Originally from Germany, I received my post-secondary education at the University of Hamburg, Albion College and the University of California, Berkeley, where I received my Ph.D. in Latin American History in 1982. I have held regular teaching positions at the University of Bielefeld (Germany) and University of Illinois at Urbana-Champaign, where I taught between 1985 and 2016. I have held visiting professorships at the University of Chicago, Universidad Nacional de Córdoba, Argentina, University of Hamburg, Germany, and Pontifícia Universidad Católica del Perú in Lima.
My research has focused on the Andean area of Latin America, most specifically on Peru. I have written about agrarian history, economic history, indigenous communities, racial formations, nineteenth century liberalism, civil wars, rebellions and revolutions and political cultures. Focusing on the period from the late colonial period to the Great Depression (ca. 1780-1930), my goal has been to explore the formation of the modern nation of Peru, in comparison to other Latin American nations and nation-states in Europe, through a multifaceted lense that takes into consideration economic, social, cultural and political constellations, conflicts and changes, and their reflections in among contemporary writers.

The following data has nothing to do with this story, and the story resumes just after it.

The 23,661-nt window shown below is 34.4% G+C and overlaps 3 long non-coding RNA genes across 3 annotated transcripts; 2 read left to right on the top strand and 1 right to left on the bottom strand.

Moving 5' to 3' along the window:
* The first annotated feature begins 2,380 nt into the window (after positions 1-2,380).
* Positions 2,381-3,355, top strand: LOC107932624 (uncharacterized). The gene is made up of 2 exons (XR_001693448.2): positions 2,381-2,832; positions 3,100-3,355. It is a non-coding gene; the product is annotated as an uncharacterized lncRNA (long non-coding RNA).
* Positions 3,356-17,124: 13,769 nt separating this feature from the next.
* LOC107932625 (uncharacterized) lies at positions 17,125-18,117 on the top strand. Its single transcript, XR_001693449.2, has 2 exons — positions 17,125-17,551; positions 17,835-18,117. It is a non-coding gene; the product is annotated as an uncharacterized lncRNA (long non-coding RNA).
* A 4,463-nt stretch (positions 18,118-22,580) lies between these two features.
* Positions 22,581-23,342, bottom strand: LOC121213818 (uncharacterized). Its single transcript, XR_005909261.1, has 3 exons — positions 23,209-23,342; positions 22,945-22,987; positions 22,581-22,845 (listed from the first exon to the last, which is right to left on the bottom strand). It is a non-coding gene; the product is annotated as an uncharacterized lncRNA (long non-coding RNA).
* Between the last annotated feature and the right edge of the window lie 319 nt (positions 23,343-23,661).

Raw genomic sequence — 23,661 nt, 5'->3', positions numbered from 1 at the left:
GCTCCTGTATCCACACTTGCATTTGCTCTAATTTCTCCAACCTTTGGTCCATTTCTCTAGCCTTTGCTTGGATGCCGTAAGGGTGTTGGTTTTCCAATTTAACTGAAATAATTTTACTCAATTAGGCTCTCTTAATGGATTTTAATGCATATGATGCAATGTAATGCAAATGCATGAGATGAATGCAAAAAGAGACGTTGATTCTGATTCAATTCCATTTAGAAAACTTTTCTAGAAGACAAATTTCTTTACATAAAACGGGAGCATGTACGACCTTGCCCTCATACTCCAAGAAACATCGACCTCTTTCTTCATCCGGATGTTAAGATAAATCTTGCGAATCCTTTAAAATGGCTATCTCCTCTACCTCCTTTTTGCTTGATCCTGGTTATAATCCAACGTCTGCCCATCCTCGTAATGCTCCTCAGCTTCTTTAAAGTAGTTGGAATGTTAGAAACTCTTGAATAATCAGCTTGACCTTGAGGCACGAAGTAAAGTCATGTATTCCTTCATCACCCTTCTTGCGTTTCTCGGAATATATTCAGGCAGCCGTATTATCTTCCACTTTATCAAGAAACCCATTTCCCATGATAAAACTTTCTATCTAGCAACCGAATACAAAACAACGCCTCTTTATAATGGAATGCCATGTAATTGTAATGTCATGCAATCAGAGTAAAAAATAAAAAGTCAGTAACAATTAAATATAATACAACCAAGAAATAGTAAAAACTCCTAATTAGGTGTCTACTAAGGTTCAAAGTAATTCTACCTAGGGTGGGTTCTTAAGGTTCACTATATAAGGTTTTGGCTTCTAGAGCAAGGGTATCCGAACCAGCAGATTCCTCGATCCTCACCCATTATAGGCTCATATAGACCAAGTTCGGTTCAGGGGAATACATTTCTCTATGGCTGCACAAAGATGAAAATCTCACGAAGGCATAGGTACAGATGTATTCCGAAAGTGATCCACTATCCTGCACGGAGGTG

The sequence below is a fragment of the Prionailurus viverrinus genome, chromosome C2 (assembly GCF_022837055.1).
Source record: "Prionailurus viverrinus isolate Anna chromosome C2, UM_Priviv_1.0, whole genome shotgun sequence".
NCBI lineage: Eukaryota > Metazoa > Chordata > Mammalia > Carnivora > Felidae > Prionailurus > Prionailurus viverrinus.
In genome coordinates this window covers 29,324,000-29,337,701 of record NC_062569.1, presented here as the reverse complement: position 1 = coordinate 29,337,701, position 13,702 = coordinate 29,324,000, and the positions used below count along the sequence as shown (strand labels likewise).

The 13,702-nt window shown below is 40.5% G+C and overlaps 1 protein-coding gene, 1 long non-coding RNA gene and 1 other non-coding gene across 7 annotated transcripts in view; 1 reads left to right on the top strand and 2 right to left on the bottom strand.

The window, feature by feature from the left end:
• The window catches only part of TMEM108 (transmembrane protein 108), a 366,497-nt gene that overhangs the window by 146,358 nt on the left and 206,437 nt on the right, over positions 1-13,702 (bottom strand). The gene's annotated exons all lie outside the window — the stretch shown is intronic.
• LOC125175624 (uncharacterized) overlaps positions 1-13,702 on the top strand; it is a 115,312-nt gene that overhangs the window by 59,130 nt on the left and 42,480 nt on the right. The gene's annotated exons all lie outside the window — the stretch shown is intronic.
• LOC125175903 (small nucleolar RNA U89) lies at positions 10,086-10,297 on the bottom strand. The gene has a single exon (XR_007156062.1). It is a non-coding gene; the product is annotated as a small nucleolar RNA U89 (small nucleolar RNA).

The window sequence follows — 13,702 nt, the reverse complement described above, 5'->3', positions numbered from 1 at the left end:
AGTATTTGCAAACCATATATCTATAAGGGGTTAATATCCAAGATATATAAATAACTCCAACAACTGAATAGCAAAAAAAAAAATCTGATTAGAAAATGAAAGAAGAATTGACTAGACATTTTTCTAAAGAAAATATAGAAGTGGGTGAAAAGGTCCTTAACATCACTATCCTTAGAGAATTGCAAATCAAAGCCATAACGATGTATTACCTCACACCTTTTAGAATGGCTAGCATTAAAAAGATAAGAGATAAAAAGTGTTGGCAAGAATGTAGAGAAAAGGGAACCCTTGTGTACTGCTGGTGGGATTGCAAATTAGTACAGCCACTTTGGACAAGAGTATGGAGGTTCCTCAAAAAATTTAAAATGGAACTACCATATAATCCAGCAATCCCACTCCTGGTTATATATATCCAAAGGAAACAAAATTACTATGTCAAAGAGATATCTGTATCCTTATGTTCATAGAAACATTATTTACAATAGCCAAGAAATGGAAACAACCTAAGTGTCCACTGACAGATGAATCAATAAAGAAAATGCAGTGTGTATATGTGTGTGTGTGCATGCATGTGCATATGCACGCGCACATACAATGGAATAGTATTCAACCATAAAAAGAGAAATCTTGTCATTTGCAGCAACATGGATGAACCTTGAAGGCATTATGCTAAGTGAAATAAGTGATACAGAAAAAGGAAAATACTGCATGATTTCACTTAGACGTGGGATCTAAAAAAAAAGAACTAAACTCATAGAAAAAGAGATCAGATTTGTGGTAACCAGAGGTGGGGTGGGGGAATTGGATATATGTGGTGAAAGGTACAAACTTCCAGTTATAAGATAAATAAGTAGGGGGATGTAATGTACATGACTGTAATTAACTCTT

Jacobsen, Nils. Political Cultures in the Andes, 1750-1950. Duke University Press, 2005.
"Populism Avant La Lettre in Peru: Rebuilding Power in Nicolás de Piérola’s Mid-Career, 1884-1895." Jahrbuch für die Geschichte von Staat, Wirtschaft und Gesellschaft Lateinamerikas, vol. 51, 2014.
"Entre la historia y la memoria: los campesinos de Ayacucho en el siglo XIX." Revista del CEHRA (Centro de Estudios Históricos Regionales de Ayacucho, Peru), 2014.
"Bridging the Local and the National: Political Mobilization Dring Peru’s Revolution of 1894-95." Journal of Latin American Studies, 2013.